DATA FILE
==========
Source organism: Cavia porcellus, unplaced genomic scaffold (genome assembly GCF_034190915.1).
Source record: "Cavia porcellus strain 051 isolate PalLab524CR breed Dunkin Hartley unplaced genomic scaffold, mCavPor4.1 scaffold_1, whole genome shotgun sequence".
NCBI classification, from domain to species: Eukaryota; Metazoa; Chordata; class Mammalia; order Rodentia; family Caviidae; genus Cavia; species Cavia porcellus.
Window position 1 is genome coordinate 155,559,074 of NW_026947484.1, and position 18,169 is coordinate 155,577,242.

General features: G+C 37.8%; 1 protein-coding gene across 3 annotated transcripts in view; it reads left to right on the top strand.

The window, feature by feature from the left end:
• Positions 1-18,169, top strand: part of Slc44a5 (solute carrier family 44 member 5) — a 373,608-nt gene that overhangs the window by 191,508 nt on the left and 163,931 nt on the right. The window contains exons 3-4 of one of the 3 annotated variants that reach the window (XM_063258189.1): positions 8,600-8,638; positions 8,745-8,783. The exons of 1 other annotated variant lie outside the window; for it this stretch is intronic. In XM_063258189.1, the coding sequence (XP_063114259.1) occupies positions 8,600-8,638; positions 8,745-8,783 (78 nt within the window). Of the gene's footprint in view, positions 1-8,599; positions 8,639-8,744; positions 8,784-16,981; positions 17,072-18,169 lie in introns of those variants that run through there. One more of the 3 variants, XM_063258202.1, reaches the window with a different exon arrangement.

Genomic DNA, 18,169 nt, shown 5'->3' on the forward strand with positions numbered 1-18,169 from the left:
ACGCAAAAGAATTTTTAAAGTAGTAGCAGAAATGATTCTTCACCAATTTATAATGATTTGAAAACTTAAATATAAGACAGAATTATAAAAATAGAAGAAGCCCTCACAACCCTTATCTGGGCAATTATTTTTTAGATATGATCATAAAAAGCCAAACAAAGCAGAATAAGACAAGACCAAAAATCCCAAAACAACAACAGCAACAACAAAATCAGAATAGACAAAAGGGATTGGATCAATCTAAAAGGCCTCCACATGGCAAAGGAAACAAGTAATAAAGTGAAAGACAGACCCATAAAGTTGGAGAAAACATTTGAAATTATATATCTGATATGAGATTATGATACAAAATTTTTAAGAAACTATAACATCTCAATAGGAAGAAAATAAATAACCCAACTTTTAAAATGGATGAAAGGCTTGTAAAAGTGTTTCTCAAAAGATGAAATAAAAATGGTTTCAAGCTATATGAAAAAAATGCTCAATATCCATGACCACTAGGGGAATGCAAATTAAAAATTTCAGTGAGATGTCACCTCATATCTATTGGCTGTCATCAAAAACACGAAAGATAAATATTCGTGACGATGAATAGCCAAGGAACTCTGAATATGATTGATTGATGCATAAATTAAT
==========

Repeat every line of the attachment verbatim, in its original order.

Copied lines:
Source organism: Cavia porcellus, unplaced genomic scaffold (genome assembly GCF_034190915.1).
Source record: "Cavia porcellus strain 051 isolate PalLab524CR breed Dunkin Hartley unplaced genomic scaffold, mCavPor4.1 scaffold_1, whole genome shotgun sequence".
NCBI classification, from domain to species: Eukaryota; Metazoa; Chordata; class Mammalia; order Rodentia; family Caviidae; genus Cavia; species Cavia porcellus.
Window position 1 is genome coordinate 155,559,074 of NW_026947484.1, and position 18,169 is coordinate 155,577,242.

General features: G+C 37.8%; 1 protein-coding gene across 3 annotated transcripts in view; it reads left to right on the top strand.

The window, feature by feature from the left end:
• Positions 1-18,169, top strand: part of Slc44a5 (solute carrier family 44 member 5) — a 373,608-nt gene that overhangs the window by 191,508 nt on the left and 163,931 nt on the right. The window contains exons 3-4 of one of the 3 annotated variants that reach the window (XM_063258189.1): positions 8,600-8,638; positions 8,745-8,783. The exons of 1 other annotated variant lie outside the window; for it this stretch is intronic. In XM_063258189.1, the coding sequence (XP_063114259.1) occupies positions 8,600-8,638; positions 8,745-8,783 (78 nt within the window). Of the gene's footprint in view, positions 1-8,599; positions 8,639-8,744; positions 8,784-16,981; positions 17,072-18,169 lie in introns of those variants that run through there. One more of the 3 variants, XM_063258202.1, reaches the window with a different exon arrangement.

Genomic DNA, 18,169 nt, shown 5'->3' on the forward strand with positions numbered 1-18,169 from the left:
ACGCAAAAGAATTTTTAAAGTAGTAGCAGAAATGATTCTTCACCAATTTATAATGATTTGAAAACTTAAATATAAGACAGAATTATAAAAATAGAAGAAGCCCTCACAACCCTTATCTGGGCAATTATTTTTTAGATATGATCATAAAAAGCCAAACAAAGCAGAATAAGACAAGACCAAAAATCCCAAAACAACAACAGCAACAACAAAATCAGAATAGACAAAAGGGATTGGATCAATCTAAAAGGCCTCCACATGGCAAAGGAAACAAGTAATAAAGTGAAAGACAGACCCATAAAGTTGGAGAAAACATTTGAAATTATATATCTGATATGAGATTATGATACAAAATTTTTAAGAAACTATAACATCTCAATAGGAAGAAAATAAATAACCCAACTTTTAAAATGGATGAAAGGCTTGTAAAAGTGTTTCTCAAAAGATGAAATAAAAATGGTTTCAAGCTATATGAAAAAAATGCTCAATATCCATGACCACTAGGGGAATGCAAATTAAAAATTTCAGTGAGATGTCACCTCATATCTATTGGCTGTCATCAAAAACACGAAAGATAAATATTCGTGACGATGAATAGCCAAGGAACTCTGAATATGATTGATTGATGCATAAATTAAT